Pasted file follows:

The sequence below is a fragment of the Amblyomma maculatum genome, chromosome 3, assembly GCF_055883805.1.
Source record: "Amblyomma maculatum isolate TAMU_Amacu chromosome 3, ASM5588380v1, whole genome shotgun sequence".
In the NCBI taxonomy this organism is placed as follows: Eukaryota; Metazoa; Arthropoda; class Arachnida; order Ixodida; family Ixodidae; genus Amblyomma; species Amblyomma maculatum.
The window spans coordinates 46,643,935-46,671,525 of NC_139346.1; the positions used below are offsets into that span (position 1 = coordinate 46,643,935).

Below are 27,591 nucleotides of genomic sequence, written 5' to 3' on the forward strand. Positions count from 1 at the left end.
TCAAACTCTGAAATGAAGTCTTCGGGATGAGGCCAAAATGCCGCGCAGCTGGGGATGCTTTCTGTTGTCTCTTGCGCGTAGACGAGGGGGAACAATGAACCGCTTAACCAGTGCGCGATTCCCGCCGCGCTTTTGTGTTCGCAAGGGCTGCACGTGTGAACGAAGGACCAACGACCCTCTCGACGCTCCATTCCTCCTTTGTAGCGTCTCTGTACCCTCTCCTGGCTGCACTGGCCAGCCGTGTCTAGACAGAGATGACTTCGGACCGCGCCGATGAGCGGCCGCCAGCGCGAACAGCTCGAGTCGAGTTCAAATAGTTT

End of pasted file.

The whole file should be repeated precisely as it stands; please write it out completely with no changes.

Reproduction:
The sequence below is a fragment of the Amblyomma maculatum genome, chromosome 3, assembly GCF_055883805.1.
Source record: "Amblyomma maculatum isolate TAMU_Amacu chromosome 3, ASM5588380v1, whole genome shotgun sequence".
In the NCBI taxonomy this organism is placed as follows: Eukaryota; Metazoa; Arthropoda; class Arachnida; order Ixodida; family Ixodidae; genus Amblyomma; species Amblyomma maculatum.
The window spans coordinates 46,643,935-46,671,525 of NC_139346.1; the positions used below are offsets into that span (position 1 = coordinate 46,643,935).

Below are 27,591 nucleotides of genomic sequence, written 5' to 3' on the forward strand. Positions count from 1 at the left end.
TCAAACTCTGAAATGAAGTCTTCGGGATGAGGCCAAAATGCCGCGCAGCTGGGGATGCTTTCTGTTGTCTCTTGCGCGTAGACGAGGGGGAACAATGAACCGCTTAACCAGTGCGCGATTCCCGCCGCGCTTTTGTGTTCGCAAGGGCTGCACGTGTGAACGAAGGACCAACGACCCTCTCGACGCTCCATTCCTCCTTTGTAGCGTCTCTGTACCCTCTCCTGGCTGCACTGGCCAGCCGTGTCTAGACAGAGATGACTTCGGACCGCGCCGATGAGCGGCCGCCAGCGCGAACAGCTCGAGTCGAGTTCAAATAGTTT